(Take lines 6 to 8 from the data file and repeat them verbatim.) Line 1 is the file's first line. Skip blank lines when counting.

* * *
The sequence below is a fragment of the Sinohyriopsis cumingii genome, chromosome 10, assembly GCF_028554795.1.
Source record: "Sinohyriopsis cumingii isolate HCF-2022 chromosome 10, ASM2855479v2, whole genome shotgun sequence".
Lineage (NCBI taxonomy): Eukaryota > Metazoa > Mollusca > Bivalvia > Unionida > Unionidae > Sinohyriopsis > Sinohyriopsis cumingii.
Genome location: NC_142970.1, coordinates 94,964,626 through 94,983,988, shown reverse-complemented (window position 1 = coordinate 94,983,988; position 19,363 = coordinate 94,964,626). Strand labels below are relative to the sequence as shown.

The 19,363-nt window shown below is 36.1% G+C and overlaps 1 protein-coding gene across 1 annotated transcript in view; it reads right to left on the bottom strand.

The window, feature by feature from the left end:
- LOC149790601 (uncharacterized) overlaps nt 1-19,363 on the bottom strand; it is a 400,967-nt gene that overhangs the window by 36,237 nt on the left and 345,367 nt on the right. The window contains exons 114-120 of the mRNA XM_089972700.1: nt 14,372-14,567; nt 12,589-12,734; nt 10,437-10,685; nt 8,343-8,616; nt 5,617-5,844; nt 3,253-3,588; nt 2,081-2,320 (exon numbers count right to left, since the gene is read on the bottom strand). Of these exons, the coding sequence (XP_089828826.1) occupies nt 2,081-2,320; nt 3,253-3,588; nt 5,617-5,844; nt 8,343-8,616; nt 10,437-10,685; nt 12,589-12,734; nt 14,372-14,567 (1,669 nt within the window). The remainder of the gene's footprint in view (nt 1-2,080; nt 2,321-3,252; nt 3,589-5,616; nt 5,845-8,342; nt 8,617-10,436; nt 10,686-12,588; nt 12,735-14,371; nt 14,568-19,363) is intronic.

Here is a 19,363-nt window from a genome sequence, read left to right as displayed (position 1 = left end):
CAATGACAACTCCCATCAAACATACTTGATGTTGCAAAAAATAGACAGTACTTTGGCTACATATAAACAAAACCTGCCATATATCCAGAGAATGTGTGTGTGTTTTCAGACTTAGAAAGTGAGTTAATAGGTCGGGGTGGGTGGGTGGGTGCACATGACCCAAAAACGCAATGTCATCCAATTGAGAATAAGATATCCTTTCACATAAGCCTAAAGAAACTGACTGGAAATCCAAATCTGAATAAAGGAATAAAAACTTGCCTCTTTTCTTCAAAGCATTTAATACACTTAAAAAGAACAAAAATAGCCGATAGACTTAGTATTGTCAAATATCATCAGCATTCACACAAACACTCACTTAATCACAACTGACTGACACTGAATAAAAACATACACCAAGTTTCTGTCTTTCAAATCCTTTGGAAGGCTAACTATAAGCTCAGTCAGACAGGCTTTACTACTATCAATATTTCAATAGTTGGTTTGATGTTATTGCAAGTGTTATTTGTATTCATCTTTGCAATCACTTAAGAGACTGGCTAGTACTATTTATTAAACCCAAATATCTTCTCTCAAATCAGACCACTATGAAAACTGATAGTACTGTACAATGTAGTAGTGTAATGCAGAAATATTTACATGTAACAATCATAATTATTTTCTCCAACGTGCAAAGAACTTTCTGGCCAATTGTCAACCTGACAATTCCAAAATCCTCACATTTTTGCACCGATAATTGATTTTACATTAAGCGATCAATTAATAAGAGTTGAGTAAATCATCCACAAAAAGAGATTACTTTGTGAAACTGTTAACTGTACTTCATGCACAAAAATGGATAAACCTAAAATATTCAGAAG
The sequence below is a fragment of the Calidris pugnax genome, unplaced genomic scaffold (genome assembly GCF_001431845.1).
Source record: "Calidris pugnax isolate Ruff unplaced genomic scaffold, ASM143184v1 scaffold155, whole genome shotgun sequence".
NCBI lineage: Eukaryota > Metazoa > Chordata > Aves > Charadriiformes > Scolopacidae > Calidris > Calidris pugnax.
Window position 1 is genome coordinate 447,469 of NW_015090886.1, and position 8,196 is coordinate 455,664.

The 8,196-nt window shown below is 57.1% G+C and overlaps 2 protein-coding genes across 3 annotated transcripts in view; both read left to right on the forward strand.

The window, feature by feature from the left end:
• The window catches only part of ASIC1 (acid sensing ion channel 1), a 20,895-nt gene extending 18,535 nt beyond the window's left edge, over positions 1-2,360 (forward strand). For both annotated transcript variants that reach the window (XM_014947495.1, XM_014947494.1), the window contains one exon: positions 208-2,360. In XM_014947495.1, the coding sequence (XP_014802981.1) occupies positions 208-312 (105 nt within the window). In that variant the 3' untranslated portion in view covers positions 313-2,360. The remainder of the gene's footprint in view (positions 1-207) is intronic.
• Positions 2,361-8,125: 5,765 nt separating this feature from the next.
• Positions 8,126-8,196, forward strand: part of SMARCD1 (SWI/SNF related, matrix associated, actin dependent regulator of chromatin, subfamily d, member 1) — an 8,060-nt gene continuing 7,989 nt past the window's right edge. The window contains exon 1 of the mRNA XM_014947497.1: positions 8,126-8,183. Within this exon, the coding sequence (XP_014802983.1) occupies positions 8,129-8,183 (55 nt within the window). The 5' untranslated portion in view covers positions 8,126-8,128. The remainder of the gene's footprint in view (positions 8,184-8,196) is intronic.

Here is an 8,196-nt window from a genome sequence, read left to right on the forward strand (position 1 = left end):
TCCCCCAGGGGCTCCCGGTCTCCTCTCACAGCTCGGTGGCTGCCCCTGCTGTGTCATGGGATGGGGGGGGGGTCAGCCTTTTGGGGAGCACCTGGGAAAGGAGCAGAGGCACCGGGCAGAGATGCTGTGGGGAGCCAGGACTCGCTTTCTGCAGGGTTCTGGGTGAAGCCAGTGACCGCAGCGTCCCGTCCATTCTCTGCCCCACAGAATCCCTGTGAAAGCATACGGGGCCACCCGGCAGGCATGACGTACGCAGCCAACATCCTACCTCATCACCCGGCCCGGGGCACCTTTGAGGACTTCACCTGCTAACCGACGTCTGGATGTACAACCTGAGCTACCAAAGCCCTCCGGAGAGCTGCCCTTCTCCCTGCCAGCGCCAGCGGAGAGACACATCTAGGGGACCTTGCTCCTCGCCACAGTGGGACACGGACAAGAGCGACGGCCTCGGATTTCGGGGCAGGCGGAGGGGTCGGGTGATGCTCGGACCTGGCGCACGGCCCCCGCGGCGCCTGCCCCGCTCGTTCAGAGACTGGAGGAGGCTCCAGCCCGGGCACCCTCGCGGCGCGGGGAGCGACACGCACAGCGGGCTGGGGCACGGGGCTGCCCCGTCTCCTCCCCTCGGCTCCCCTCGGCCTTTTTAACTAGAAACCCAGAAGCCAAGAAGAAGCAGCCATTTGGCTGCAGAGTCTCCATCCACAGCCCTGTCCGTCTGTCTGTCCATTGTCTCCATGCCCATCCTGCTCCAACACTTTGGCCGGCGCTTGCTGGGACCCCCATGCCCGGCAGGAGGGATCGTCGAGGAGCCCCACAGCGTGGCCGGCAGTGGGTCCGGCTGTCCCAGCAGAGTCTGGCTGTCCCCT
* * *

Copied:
The window, feature by feature from the left end:
- LOC149790601 (uncharacterized) overlaps nt 1-19,363 on the bottom strand; it is a 400,967-nt gene that overhangs the window by 36,237 nt on the left and 345,367 nt on the right. The window contains exons 114-120 of the mRNA XM_089972700.1: nt 14,372-14,567; nt 12,589-12,734; nt 10,437-10,685; nt 8,343-8,616; nt 5,617-5,844; nt 3,253-3,588; nt 2,081-2,320 (exon numbers count right to left, since the gene is read on the bottom strand). Of these exons, the coding sequence (XP_089828826.1) occupies nt 2,081-2,320; nt 3,253-3,588; nt 5,617-5,844; nt 8,343-8,616; nt 10,437-10,685; nt 12,589-12,734; nt 14,372-14,567 (1,669 nt within the window). The remainder of the gene's footprint in view (nt 1-2,080; nt 2,321-3,252; nt 3,589-5,616; nt 5,845-8,342; nt 8,617-10,436; nt 10,686-12,588; nt 12,735-14,371; nt 14,568-19,363) is intronic.

Here is a 19,363-nt window from a genome sequence, read left to right as displayed (position 1 = left end):